Among those who succumbed to breast cancer include Liezel Martinez, June Keithley, Marilou Diaz Abaya, and Zorayda Sanchez. The following are breast cancer survivors: Maritoni Fernandez, Toni Abad, and Melissa de Leon.
Despite the advance in medical science, the cause of breast cancer is still unknown. “There are only studies to show the risk factors or those prone for breast cancer,” the PCSI states. “These risk factors can be divided into those that can be controlled and those that cannot be controlled.”
Among the risk factors that cannot be controlled are as follows: gender (it afflicts 100 times more women than men), age (older women are at more risk), genetics (the presence of breast cancer in a family member like mother, sister, aunt or grandmother may increase risk), early menstruation or late menopause, and recurrence (women with cancer on one breast that has been treated may replicate in the other breast).
Risk factors that can be controlled fall under lifestyle choices. These may include: not having children or childbirth for women over 30 years old; use of hormonal replacement therapy after menopause, cigarette smoking and excessive alcohol intake, and lack of physical activity or exercise which results in being obese or overweight.
Breast cancer strikes without symptoms. This is the reason why early detection is necessary. The PCSI shares this bit of information: “While the tumor is growing, one may have: growing lump, not regular in shape and painless; change in the size, shape or sensitivity of the breast or nipple; and discharge on the nipple.”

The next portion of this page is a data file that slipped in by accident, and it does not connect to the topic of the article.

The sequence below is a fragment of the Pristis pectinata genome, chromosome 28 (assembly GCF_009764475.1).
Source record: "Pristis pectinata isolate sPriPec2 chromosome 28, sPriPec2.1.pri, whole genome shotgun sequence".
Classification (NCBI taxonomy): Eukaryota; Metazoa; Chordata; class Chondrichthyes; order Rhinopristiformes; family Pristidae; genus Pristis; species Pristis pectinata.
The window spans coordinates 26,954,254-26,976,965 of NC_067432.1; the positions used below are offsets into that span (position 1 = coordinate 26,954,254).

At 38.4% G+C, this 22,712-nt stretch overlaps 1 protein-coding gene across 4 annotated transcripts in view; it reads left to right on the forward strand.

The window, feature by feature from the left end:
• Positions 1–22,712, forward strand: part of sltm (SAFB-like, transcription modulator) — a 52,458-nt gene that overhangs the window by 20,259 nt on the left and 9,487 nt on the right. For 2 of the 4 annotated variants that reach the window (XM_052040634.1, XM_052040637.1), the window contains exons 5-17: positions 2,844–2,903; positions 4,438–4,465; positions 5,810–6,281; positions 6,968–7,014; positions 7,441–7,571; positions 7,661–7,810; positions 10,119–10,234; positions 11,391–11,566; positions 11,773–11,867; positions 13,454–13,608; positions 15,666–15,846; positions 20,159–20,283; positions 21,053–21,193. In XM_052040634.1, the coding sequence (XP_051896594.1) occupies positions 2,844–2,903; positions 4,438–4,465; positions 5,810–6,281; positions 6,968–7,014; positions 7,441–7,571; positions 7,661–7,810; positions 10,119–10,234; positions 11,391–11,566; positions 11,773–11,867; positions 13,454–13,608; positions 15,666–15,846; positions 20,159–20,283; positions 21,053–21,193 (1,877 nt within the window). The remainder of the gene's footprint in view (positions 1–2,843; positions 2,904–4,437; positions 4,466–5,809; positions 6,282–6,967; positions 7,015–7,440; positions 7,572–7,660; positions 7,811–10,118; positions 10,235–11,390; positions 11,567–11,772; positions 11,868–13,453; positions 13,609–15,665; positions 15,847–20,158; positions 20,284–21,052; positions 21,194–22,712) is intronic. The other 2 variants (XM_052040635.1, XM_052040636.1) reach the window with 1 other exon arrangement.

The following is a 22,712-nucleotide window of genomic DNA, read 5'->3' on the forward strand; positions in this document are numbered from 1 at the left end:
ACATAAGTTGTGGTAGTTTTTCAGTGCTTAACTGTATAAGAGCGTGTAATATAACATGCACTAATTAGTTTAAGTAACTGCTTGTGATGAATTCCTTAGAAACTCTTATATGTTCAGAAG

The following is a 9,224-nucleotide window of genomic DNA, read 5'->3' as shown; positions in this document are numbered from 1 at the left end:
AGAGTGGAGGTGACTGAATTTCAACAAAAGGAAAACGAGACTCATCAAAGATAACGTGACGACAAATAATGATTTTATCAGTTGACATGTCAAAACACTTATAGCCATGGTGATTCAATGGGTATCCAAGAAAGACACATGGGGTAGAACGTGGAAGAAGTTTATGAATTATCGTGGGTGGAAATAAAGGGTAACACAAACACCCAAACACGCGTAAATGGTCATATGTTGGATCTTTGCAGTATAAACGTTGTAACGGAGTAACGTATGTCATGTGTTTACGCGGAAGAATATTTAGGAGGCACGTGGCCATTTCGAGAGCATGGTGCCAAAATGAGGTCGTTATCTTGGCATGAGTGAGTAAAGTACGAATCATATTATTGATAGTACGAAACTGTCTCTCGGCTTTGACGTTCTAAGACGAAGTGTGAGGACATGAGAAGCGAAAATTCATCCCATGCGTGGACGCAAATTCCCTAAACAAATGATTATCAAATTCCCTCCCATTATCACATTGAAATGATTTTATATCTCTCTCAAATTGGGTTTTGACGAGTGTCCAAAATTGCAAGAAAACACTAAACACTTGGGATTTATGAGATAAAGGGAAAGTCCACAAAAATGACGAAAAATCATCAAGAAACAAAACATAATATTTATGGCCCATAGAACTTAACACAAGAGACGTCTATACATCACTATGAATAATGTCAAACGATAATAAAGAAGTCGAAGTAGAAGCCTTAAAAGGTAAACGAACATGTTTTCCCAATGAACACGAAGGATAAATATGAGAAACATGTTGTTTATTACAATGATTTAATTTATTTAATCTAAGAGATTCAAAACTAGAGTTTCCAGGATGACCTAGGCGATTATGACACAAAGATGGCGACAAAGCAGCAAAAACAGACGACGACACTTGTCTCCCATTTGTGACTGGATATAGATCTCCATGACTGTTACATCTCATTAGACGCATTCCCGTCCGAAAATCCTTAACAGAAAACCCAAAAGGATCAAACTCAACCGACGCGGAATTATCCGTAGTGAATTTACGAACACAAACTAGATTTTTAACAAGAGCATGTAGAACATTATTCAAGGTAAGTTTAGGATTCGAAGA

The symptoms are noticeable when the cancer is already advanced. The following may be felt: pain in any part of the bone, pain on the breast, swelling on the arm near the breast that has cancer, and sudden loss of weight.
Better safe than sorry, so goes a popular saying. This can be applied too when it comes to breast cancer. “If you find lump or other changes in your breast, make an appointment with your doctor for prompt evaluation,” the Mayo Clinic advises.
Data released by the International Association of Cancer Registries showed some 25,000 new cases of breast cancer are reported each year in the Philippines. When detected, more than half of these cases are already in advanced stages 3 and 4.
There are two early detection strategies for breast cancer: early diagnosis and screening. “The goal (or early diagnosis) is to increase the proportion of breast cancers identified at an early stage, allowing for more effective treatment to be used and reducing the risks of death from breast cancer,” the WHO says.
On the other hand, screening consists of testing women to identify cancers before any symptoms appear. “Various methods have been evaluated as breast cancer screening tools, including mammography, clinical breast exam and breast self-exam,” the United Nations health agency adds.